News Column

Violinist eager to bring Vivaldi's 'Seasons' to life with Pittsburgh Symphony

May 29, 2014

By Mark Kanny, The Pittsburgh Tribune-Review

May 29--Refreshing 18th-century masterpieces, including "The Four Seasons" by Antonio Vivaldi, will fill the bill at Heinz Hall before the Pittsburgh Symphony Orchestra concludes its season in June with two weeks of German late-Romantic masters.

Guest conductor Nicholas McGegan is no stranger to Pittsburgh. Although he's been music director of the period instruments for the Philharmonia Baroque Orchestra of San Francisco for 29 years, 60 percent of his work these days is with modern orchestras.

"Modern orchestras do a very good job playing music of earlier centuries," McGegan says, and period orchestrations have gotten a lot better, "because they're no longer so style obsessed as they used to be."

McGegan will conduct the Pittsburgh Symphony at concerts May 30 to June 1 at Heinz Hall, Downtown. The program is Vivaldi's "The Four Seasons" with Ye-Eun Choi as violin soloist, the Chaconne from Wolfgang Amadeus Mozart's opera "Idomeneo" and Joseph Haydn's Symphony No. 103 ("Drumroll").

Choi, 26, makes her Heinz Hall debut at these concerts, adding the Pittsburgh Symphony to the list of major orchestras with which she has been a soloist. She made her New York Philharmonic debut in 2009.

She was born in Seoul and made her debut at 10 with the Seoul Philharmonic. In 2004, she moved to Munich to study with Ana Chumacheno, with whom Noah Bendix-Balgley also studied. Choi says the symphony's concertmaster is a friend.

Perhaps her biggest break came when violin superstar Anne-Sophie Mutter invited her to play an audition nine years ago. Mutter has often performed with music director Manfred Honeck and the symphony in Pittsburgh and on tour.

"I still remember the excitement and how very nervous I was while waiting to meet (Mutter)," Choi says. "She came in wearing a beautiful blue jacket and was very kind."

The audition lasted about two hours and included important pieces by Peter Ilyich Tchaikovsky, Ludwig van Beethoven, Mozart, Johann Sebastian Bach and Nicolo Paganini.

"I was really exhausted by the end," Choi says. "She told me several things very kindly, but I couldn't understand that well because my English was not good at the time, and I was kind of out of it after playing so long a time. I remember she was smiling, warm and kind. After a year, she invited me to join her foundation to get her support."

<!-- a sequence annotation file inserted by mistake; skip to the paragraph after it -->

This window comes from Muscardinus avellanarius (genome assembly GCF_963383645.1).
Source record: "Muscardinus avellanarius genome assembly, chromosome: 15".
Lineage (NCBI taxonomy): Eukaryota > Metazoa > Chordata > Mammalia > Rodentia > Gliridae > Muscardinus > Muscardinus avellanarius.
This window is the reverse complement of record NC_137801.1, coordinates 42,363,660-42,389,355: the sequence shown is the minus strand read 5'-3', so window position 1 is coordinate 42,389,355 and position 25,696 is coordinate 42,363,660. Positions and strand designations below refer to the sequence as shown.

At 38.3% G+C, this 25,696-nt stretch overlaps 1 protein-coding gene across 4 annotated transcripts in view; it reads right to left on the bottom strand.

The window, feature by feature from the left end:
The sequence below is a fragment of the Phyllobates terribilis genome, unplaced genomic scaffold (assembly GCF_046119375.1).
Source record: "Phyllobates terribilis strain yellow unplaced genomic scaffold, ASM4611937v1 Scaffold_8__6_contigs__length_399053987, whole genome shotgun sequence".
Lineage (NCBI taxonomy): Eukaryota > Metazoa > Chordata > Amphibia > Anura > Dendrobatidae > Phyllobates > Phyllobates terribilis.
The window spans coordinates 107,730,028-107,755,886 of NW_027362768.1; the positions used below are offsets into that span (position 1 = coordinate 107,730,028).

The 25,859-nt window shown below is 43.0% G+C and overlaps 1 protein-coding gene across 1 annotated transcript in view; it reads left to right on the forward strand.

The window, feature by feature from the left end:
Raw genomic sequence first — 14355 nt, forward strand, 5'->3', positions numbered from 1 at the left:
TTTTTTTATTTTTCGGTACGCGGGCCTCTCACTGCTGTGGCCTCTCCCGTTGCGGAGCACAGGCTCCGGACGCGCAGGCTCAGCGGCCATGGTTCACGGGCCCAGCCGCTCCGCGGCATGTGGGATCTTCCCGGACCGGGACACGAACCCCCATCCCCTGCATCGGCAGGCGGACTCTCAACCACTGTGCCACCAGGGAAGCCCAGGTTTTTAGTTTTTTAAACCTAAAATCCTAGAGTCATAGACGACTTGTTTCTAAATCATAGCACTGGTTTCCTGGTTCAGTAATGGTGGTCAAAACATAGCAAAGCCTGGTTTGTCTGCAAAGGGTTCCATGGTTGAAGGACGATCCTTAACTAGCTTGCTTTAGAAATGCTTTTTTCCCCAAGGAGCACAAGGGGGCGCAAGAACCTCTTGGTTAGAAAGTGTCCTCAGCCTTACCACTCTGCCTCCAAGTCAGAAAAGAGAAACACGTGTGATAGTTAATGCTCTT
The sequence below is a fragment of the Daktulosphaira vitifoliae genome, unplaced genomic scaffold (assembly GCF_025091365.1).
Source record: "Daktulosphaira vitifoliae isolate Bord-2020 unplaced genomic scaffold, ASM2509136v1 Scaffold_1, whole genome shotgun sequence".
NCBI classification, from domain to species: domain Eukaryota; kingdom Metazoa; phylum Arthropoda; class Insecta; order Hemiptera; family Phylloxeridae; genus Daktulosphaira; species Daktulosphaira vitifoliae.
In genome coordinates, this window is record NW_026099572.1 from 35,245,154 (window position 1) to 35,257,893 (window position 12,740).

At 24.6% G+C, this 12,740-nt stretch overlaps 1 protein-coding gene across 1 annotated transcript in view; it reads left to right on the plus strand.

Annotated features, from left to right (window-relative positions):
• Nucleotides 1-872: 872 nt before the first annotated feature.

Choi plays a Pietro Giacomo Rogeri violin made in 1710 and lent to her by Mutter's foundation.

The violinist is eager to play the Vivaldi, a set of four concerti, one for each season.

"This music is very familiar to me, not because I've played it a lot but because I listened to it so many times in my childhood," Choi says. "The amazing thing about this piece is that it's not necessary to work in a certain way because you feel it so differently every time you play it -- just like you feel different each season in the year. These pieces lead me to play more spontaneously. The piece covers all expression beautifully."

McGegan says planning the second half of the concert began with a request from the symphony to do a Haydn symphony.

"That's always fine with me," he says. "I think the issue was which one hadn't been played recently. That often gives a fairly wide choice, although obviously the marketing department loves ones with titles. I love the 'Drumroll.' "

But finding a 12- to 15-minute piece to complete the half was not easy.

"Early symphonies by Haydn or Mozart might seem a bit wimpy before the 'Drumroll.' The Chaconne fills the bill perfectly -- one big 12-minute piece that's nice and meaty and fits well before the symphony," McGegan says. "It's also nice because it doesn't get played very much and is a piece of very good Mozart."

Mark Kanny is classical music critic for Trib Total Media. He can be reached at 412-320-7877 or


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Source: Pittsburgh Tribune-Review (PA)

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